Action guiding, imperative, commanding.

Any system or code of behavior is properly labeled ‘normative’ if it directs actions.

Examples of normative systems are etiquette, law, religion, and morality.

Professional codes for physicians (e.g., the Hippocratic Oath), nurses, professors, lawyers, clergy, etc., are other examples of normative codes because they direct or guide the activities within these various professional occupations. While they are often called “Professional Ethics” they should be labeled “Professional Codes” to avoid confusion with morality. A professional code may or may not have moral implications and so professional obligations may vary significantly from moral obligations. For example, the “Pirate’s Code” may be a standard by which Jack Sparrow determines his course of action as a pirate, but it very likely entails little or no moral consideration.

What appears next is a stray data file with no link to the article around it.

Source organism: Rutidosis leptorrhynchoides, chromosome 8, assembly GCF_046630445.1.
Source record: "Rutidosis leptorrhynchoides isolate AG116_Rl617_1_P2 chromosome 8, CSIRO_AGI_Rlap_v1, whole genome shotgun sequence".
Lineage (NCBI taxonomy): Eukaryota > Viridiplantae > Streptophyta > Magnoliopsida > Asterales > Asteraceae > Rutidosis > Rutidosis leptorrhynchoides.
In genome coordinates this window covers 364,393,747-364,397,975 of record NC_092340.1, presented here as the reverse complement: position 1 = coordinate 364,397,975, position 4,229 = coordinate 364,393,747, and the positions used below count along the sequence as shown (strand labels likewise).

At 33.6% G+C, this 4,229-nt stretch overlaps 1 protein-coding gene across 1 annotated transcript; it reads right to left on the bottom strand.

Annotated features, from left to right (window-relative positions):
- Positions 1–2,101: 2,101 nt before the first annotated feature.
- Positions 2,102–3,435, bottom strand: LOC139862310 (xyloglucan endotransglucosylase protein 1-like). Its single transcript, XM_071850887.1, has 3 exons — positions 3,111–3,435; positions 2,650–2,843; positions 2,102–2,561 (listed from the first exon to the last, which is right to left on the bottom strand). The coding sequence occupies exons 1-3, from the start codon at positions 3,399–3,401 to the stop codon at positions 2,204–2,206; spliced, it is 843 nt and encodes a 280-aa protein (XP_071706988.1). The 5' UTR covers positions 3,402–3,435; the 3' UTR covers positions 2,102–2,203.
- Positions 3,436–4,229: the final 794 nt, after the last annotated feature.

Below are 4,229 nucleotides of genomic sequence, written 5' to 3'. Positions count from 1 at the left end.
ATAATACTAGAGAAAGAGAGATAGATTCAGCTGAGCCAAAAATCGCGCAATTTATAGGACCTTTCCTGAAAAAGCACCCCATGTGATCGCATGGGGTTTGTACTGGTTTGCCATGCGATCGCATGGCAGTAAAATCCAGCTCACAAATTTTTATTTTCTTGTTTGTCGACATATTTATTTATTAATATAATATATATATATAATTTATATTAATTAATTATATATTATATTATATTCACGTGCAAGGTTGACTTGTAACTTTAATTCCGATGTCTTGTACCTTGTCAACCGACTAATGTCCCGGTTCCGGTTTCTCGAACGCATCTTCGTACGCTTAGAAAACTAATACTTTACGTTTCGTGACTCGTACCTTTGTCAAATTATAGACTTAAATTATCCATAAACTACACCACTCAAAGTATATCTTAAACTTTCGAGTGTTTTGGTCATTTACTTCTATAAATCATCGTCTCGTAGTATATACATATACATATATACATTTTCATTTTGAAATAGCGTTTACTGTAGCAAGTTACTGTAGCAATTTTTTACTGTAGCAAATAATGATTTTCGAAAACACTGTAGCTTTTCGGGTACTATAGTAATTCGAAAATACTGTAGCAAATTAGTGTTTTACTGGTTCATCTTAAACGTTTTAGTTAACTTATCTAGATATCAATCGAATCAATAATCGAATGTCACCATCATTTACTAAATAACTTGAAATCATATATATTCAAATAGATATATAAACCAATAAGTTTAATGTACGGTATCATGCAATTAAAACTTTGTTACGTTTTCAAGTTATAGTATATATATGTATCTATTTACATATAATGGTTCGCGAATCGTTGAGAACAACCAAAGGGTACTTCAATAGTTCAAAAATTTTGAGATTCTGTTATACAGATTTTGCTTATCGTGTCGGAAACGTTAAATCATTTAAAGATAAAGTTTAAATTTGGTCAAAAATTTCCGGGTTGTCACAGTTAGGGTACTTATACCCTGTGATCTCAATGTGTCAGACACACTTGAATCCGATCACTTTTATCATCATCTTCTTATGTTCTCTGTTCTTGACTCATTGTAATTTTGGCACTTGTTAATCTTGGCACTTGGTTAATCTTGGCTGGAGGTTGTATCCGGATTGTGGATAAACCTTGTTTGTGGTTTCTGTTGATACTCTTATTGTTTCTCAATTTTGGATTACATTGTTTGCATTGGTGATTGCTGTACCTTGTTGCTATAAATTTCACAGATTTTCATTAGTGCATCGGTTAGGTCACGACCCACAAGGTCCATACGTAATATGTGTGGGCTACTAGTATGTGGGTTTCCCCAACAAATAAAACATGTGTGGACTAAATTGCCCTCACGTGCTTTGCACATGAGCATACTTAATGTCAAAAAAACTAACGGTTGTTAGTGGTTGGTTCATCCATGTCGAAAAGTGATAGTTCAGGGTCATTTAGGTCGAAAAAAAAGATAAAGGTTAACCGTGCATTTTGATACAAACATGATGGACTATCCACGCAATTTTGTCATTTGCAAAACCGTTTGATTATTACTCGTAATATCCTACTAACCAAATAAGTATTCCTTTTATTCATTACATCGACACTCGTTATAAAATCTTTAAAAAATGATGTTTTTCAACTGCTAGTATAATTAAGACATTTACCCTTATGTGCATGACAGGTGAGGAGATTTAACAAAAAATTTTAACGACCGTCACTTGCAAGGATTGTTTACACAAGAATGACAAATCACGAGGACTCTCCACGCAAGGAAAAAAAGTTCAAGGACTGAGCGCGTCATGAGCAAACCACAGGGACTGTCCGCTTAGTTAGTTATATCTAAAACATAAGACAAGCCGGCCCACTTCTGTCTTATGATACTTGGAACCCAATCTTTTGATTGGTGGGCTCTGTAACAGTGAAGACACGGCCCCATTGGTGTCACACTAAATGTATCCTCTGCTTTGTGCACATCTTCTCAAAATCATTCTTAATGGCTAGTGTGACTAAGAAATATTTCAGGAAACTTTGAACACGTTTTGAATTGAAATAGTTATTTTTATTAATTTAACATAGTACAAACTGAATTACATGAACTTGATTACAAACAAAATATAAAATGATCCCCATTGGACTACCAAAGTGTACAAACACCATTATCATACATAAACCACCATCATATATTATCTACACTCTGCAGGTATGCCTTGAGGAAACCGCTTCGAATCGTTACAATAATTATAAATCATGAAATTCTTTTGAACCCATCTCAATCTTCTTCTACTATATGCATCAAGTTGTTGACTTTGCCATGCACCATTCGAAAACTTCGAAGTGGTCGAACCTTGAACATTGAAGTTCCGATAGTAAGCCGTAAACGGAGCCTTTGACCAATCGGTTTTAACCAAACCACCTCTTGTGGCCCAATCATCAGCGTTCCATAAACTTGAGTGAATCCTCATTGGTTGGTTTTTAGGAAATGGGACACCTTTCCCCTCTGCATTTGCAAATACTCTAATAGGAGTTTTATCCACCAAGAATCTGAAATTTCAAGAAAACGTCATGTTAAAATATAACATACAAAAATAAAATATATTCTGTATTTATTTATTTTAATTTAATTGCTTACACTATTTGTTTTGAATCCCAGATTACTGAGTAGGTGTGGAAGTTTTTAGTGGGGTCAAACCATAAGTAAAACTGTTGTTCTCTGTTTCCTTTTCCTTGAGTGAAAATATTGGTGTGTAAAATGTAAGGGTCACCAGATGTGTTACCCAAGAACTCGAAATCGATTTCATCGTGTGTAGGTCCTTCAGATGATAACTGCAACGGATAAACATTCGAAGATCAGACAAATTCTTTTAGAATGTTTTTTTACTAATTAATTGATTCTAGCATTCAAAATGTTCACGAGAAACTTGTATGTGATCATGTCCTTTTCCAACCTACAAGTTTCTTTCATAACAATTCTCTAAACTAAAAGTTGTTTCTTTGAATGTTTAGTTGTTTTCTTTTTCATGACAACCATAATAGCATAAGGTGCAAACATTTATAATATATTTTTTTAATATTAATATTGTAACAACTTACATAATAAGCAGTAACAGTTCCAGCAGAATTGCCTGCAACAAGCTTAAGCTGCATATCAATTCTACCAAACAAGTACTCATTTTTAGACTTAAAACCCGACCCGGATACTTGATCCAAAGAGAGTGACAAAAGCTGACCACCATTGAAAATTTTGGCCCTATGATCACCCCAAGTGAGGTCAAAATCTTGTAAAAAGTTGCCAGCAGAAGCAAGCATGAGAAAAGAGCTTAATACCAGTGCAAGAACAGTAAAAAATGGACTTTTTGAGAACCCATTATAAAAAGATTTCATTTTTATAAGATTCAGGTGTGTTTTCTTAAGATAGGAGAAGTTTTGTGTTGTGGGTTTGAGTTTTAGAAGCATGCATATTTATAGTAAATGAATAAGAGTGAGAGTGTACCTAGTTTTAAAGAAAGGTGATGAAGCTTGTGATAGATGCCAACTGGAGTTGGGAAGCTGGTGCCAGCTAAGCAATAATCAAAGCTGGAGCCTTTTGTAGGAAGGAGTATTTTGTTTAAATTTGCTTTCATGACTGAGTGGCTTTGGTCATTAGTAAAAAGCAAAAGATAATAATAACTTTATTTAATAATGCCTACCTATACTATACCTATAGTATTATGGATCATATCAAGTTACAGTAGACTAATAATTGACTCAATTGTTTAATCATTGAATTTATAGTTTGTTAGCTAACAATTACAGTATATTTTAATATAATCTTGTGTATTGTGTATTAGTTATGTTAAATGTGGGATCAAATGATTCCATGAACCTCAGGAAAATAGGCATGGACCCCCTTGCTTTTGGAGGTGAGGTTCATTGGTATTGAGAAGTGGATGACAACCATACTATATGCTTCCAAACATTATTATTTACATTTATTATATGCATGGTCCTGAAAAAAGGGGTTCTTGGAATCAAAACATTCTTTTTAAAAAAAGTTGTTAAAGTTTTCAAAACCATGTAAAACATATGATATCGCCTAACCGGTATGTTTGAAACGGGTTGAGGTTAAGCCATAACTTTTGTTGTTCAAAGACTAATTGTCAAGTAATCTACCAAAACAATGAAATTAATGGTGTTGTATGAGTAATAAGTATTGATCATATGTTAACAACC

An easier way to see the distinction between moral and professional duties is to recognize that moral duties are universally binding, while professional obligations only apply within the exercise of a particular occupation.